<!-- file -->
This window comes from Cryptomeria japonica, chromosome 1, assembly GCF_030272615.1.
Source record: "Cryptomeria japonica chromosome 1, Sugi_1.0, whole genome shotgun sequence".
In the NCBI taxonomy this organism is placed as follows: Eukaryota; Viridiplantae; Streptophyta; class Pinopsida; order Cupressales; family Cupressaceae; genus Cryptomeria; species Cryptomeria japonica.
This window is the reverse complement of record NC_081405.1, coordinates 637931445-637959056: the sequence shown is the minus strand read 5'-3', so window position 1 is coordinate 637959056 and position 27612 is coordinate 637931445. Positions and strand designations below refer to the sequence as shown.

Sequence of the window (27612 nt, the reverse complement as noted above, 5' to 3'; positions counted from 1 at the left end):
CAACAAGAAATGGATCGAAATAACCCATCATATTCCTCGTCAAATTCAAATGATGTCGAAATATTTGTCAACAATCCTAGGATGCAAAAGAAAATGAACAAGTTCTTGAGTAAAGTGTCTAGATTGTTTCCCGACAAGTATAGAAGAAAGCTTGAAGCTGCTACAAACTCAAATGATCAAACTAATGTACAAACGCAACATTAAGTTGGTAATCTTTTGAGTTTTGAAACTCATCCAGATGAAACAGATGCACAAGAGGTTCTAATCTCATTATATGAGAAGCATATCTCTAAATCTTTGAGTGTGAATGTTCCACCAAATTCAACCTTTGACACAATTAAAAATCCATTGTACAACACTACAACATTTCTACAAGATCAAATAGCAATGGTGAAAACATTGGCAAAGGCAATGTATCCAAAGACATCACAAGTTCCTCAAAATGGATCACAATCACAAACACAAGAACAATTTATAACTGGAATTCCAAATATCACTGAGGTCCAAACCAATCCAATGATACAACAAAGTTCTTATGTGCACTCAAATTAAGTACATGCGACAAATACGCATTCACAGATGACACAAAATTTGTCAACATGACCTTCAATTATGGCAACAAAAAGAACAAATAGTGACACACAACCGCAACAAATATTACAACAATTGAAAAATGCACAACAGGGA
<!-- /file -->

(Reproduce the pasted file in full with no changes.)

This window comes from Cryptomeria japonica, chromosome 1, assembly GCF_030272615.1.
Source record: "Cryptomeria japonica chromosome 1, Sugi_1.0, whole genome shotgun sequence".
In the NCBI taxonomy this organism is placed as follows: Eukaryota; Viridiplantae; Streptophyta; class Pinopsida; order Cupressales; family Cupressaceae; genus Cryptomeria; species Cryptomeria japonica.
This window is the reverse complement of record NC_081405.1, coordinates 637931445-637959056: the sequence shown is the minus strand read 5'-3', so window position 1 is coordinate 637959056 and position 27612 is coordinate 637931445. Positions and strand designations below refer to the sequence as shown.

Sequence of the window (27612 nt, the reverse complement as noted above, 5' to 3'; positions counted from 1 at the left end):
CAACAAGAAATGGATCGAAATAACCCATCATATTCCTCGTCAAATTCAAATGATGTCGAAATATTTGTCAACAATCCTAGGATGCAAAAGAAAATGAACAAGTTCTTGAGTAAAGTGTCTAGATTGTTTCCCGACAAGTATAGAAGAAAGCTTGAAGCTGCTACAAACTCAAATGATCAAACTAATGTACAAACGCAACATTAAGTTGGTAATCTTTTGAGTTTTGAAACTCATCCAGATGAAACAGATGCACAAGAGGTTCTAATCTCATTATATGAGAAGCATATCTCTAAATCTTTGAGTGTGAATGTTCCACCAAATTCAACCTTTGACACAATTAAAAATCCATTGTACAACACTACAACATTTCTACAAGATCAAATAGCAATGGTGAAAACATTGGCAAAGGCAATGTATCCAAAGACATCACAAGTTCCTCAAAATGGATCACAATCACAAACACAAGAACAATTTATAACTGGAATTCCAAATATCACTGAGGTCCAAACCAATCCAATGATACAACAAAGTTCTTATGTGCACTCAAATTAAGTACATGCGACAAATACGCATTCACAGATGACACAAAATTTGTCAACATGACCTTCAATTATGGCAACAAAAAGAACAAATAGTGACACACAACCGCAACAAATATTACAACAATTGAAAAATGCACAACAGGGA